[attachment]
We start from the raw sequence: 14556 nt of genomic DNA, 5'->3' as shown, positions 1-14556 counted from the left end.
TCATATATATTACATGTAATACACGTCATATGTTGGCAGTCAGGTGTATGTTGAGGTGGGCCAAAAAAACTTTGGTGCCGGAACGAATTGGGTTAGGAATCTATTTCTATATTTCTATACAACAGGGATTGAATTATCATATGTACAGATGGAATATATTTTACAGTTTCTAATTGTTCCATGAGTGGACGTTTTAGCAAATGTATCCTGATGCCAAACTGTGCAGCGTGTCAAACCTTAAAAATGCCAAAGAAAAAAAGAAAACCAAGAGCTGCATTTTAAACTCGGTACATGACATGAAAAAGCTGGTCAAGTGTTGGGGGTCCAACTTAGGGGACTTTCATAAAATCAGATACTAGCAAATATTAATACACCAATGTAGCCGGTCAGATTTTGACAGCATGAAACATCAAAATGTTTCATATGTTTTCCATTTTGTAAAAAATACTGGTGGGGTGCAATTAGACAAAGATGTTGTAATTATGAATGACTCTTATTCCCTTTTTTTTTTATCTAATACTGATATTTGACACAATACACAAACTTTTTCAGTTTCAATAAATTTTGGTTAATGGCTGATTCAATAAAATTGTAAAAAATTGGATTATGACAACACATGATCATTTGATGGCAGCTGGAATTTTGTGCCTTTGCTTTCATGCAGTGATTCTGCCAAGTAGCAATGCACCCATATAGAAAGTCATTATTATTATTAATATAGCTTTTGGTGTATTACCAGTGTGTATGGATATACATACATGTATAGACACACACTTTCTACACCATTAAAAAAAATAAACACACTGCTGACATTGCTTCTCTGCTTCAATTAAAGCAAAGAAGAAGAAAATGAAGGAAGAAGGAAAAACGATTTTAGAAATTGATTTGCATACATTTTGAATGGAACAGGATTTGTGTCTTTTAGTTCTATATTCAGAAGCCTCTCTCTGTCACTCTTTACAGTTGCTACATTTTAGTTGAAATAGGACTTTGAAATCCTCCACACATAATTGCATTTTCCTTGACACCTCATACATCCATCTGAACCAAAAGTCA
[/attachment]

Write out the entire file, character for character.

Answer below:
We start from the raw sequence: 14556 nt of genomic DNA, 5'->3' as shown, positions 1-14556 counted from the left end.
TCATATATATTACATGTAATACACGTCATATGTTGGCAGTCAGGTGTATGTTGAGGTGGGCCAAAAAAACTTTGGTGCCGGAACGAATTGGGTTAGGAATCTATTTCTATATTTCTATACAACAGGGATTGAATTATCATATGTACAGATGGAATATATTTTACAGTTTCTAATTGTTCCATGAGTGGACGTTTTAGCAAATGTATCCTGATGCCAAACTGTGCAGCGTGTCAAACCTTAAAAATGCCAAAGAAAAAAAGAAAACCAAGAGCTGCATTTTAAACTCGGTACATGACATGAAAAAGCTGGTCAAGTGTTGGGGGTCCAACTTAGGGGACTTTCATAAAATCAGATACTAGCAAATATTAATACACCAATGTAGCCGGTCAGATTTTGACAGCATGAAACATCAAAATGTTTCATATGTTTTCCATTTTGTAAAAAATACTGGTGGGGTGCAATTAGACAAAGATGTTGTAATTATGAATGACTCTTATTCCCTTTTTTTTTTATCTAATACTGATATTTGACACAATACACAAACTTTTTCAGTTTCAATAAATTTTGGTTAATGGCTGATTCAATAAAATTGTAAAAAATTGGATTATGACAACACATGATCATTTGATGGCAGCTGGAATTTTGTGCCTTTGCTTTCATGCAGTGATTCTGCCAAGTAGCAATGCACCCATATAGAAAGTCATTATTATTATTAATATAGCTTTTGGTGTATTACCAGTGTGTATGGATATACATACATGTATAGACACACACTTTCTACACCATTAAAAAAAATAAACACACTGCTGACATTGCTTCTCTGCTTCAATTAAAGCAAAGAAGAAGAAAATGAAGGAAGAAGGAAAAACGATTTTAGAAATTGATTTGCATACATTTTGAATGGAACAGGATTTGTGTCTTTTAGTTCTATATTCAGAAGCCTCTCTCTGTCACTCTTTACAGTTGCTACATTTTAGTTGAAATAGGACTTTGAAATCCTCCACACATAATTGCATTTTCCTTGACACCTCATACATCCATCTGAACCAAAAGTCA